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The Good Liar

The Good Liar

Career con man Roy Courtnay (Ian McKellen) sets his sights on his latest mark: recently widowed Betty McLeish (Helen Mirren), worth millions. And he means to take it all. But as the two draw closer, what should have been another simple swindle takes on the ultimate stakes. Legendary actors Mirren (Oscar winner, “The Queen”) and McKellen (two-time Oscar nominee, “Lord of the Rings: The Fellowship of the Ring,” “Gods and Monsters”) star together on screen for the first time in this suspenseful drama from New Line Cinema about the secrets people keep and the lies they live. “The Good Liar” was directed by Bill Condon, the Oscar-winning screenwriter of “Gods and Monsters,” from a screenplay by Jeffrey Hatcher (“Mr. Holmes”), based on the widely acclaimed novel by Nicholas Searle. The starring cast includes Russell Tovey (TV’s “Quantico”) and Jim Carter (TV’s “Downton Abbey”). The film was produced by Greg Yolen and Bill Condon. Richard Brener, Andrea Johnston, Aaron L. Gilbert, Jason Cloth, Anjay Nagpal, Jack Morrissey, and Nick O’Hagan were the executive producers. The creative filmmaking team included director of photography Tobias Schliessler (“Beauty and the Beast,” “Mr. Holmes”), production designer John Stevenson (BAFTA nominee, “Burton and Taylor”), editor Virginia Katz (“Beauty and the Beast,” “Mr. Holmes”), and costume designer Keith Madden (miniseries “Patrick Melrose,” “Mr. Holmes”). The music is composed by two-time Oscar nominee Carter Burwell (“Three Billboards Outside Ebbing, Missouri,” “Carol”). “The Good Liar” opens in theatres on Friday, November 15, 2019. New Line Cinema presents, in association with BRON Creative, a 1000 Eyes Production, a Bill Condon Film, “The Good Liar.” The film will be distributed by Warner Bros. Pictures. It is rated R for some strong violence, and for language and brief nudity. '

Joker

Joker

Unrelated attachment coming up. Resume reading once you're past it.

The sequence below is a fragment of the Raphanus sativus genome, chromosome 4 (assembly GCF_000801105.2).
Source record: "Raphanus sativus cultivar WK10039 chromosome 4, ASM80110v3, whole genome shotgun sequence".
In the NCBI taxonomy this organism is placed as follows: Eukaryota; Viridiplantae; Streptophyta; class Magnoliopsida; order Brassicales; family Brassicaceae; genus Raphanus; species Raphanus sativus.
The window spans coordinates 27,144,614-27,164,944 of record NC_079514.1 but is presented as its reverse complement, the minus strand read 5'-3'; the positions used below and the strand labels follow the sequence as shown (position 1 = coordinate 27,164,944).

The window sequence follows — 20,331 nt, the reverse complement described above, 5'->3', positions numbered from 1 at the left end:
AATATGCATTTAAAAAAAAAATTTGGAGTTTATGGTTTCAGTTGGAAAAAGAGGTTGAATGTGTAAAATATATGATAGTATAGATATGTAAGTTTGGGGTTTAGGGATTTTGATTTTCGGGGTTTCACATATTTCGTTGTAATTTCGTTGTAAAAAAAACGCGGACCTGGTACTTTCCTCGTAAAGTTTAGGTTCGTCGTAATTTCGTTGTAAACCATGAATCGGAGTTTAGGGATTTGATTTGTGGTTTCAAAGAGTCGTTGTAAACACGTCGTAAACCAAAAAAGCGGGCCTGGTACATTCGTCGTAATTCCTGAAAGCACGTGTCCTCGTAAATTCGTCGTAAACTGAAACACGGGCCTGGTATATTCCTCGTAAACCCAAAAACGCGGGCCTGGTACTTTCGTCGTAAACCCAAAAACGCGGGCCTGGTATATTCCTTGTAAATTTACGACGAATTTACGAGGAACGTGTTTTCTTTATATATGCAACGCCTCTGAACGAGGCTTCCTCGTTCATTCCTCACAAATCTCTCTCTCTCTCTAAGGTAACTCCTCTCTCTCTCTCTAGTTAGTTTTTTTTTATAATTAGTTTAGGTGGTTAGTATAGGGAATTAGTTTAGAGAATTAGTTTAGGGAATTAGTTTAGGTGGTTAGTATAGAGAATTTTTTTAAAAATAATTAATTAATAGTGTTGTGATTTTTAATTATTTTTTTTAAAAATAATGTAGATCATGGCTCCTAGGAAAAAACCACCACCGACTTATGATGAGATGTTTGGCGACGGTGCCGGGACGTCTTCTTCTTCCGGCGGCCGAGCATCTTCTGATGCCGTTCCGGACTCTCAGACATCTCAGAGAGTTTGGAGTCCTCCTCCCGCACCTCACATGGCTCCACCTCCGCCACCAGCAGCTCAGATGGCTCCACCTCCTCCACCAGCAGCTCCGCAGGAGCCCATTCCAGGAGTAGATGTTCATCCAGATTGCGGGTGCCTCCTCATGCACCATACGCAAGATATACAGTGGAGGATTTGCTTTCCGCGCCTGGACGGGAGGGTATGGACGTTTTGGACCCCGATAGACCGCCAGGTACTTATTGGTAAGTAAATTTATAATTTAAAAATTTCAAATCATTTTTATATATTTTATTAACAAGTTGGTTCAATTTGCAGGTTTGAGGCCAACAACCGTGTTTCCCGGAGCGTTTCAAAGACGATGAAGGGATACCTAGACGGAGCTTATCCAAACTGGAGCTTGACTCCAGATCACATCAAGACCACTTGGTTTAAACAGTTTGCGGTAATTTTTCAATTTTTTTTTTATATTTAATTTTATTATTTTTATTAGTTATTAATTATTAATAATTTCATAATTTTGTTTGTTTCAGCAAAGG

Forever alone in a crowd, Arthur Fleck seeks connection. Yet, as he trods the sooted Gotham City streets and rides the graffitied mass transit rails of a hostile town teeming with division and dissatisfaction, Arthur wears two masks. One, he paints on for his day job as a clown. The other he can never remove; it’s the guise he projects in a futile attempt to feel he’s a part of the world around him, and not the misunderstood man whom life is repeatedly beating down. Fatherless, Arthur has a fragile mother, arguably his best friend, who nicknamed him Happy, a moniker that’s fostered in Arthur a smile that hides the heartache beneath. But, when bullied by teens on the streets, taunted by suits on the subway, or simply teased by his fellow clowns at work, this social outlier only becomes even more out of sync with everyone around him. Directed, co-written and produced by Todd Phillips, “Joker” is the filmmaker’s original vision of the infamous DC villain, an origin story infused with, but distinctly outside, the character’s more traditional mythologies. Phillips’ exploration of Arthur Fleck, who is indelibly portrayed by Joaquin Phoenix, is of a man struggling to find his way in Gotham’s fractured society. Longing for any light to shine on him, he tries his hand as a stand-up comic, but finds the joke always seems to be on him. Caught in a cyclical existence between apathy and cruelty and, ultimately, betrayal, Arthur makes one bad decision after another that brings about a chain reaction of escalating events in this gritty, allegorical character study. Three-time Oscar nominee Phoenix (“The Master,” “Walk the Line,” “Gladiator”) stars in the titular role alongside Oscar winner Robert De Niro (“Raging Bull,” “The Godfather: Part II”). The film also stars Zazie Beetz (TV’s “Atlanta,” “Deadpool 2”), Frances Conroy (TV’s “American Horror Story,” Hulu’s “Castle Rock”), Brett Cullen (“42,” Netflix’s “Narcos”), Glenn Fleshler (TV’s “Billions,” “Barry”), Bill Camp (“Red Sparrow,” “Molly’s Game”), Shea Whigham (“First Man,” “Kong: Skull Island”), Marc Maron (TV’s “Maron,” “GLOW”), Douglas Hodge (“Red Sparrow,” TV’s “Penny Dreadful”), Josh Pais (upcoming “Motherless Brooklyn,” “Going in Style”) and Leigh Gill (HBO’s “Game of Thrones”). Oscar nominee Phillips (“Borat,” “The Hangover” trilogy) directed from a screenplay he co-wrote with Oscar-nominated writer Scott Silver (“The Fighter”), based on characters from DC. The film was produced by Phillips and Oscar nominee Bradley Cooper (“A Star Is Born,” “American Sniper”) under their Joint Effort banner, and Oscar nominee Emma Tillinger Koskoff (“The Wolf of Wall Street”). It was executive produced by Michael E. Uslan, Walter Hamada, Aaron L. Gilbert, Joseph Garner, Richard Baratta, and Bruce Berman. Behind the scenes, Phillips was joined by director of photography Lawrence Sher (“Godzilla: King of the Monsters,” “The Hangover” trilogy), production designer Mark Friedberg (“If Beale Street Could Talk,” “Selma”), editor Jeff Groth (“War Dogs,” “The Hangover Part III”), and Oscar-winning costume designer Mark Bridges (“Phantom Thread,” “The Artist”). The music is by Hildur Guðnadóttir (HBO’s “Chernobyl,” “Sicario: Day of the Soldado”). Warner Bros. Pictures Presents, in Association with Village Roadshow Pictures, in Association with BRON Creative, a Joint Effort Production, a Film by Todd Phillips, “Joker.” '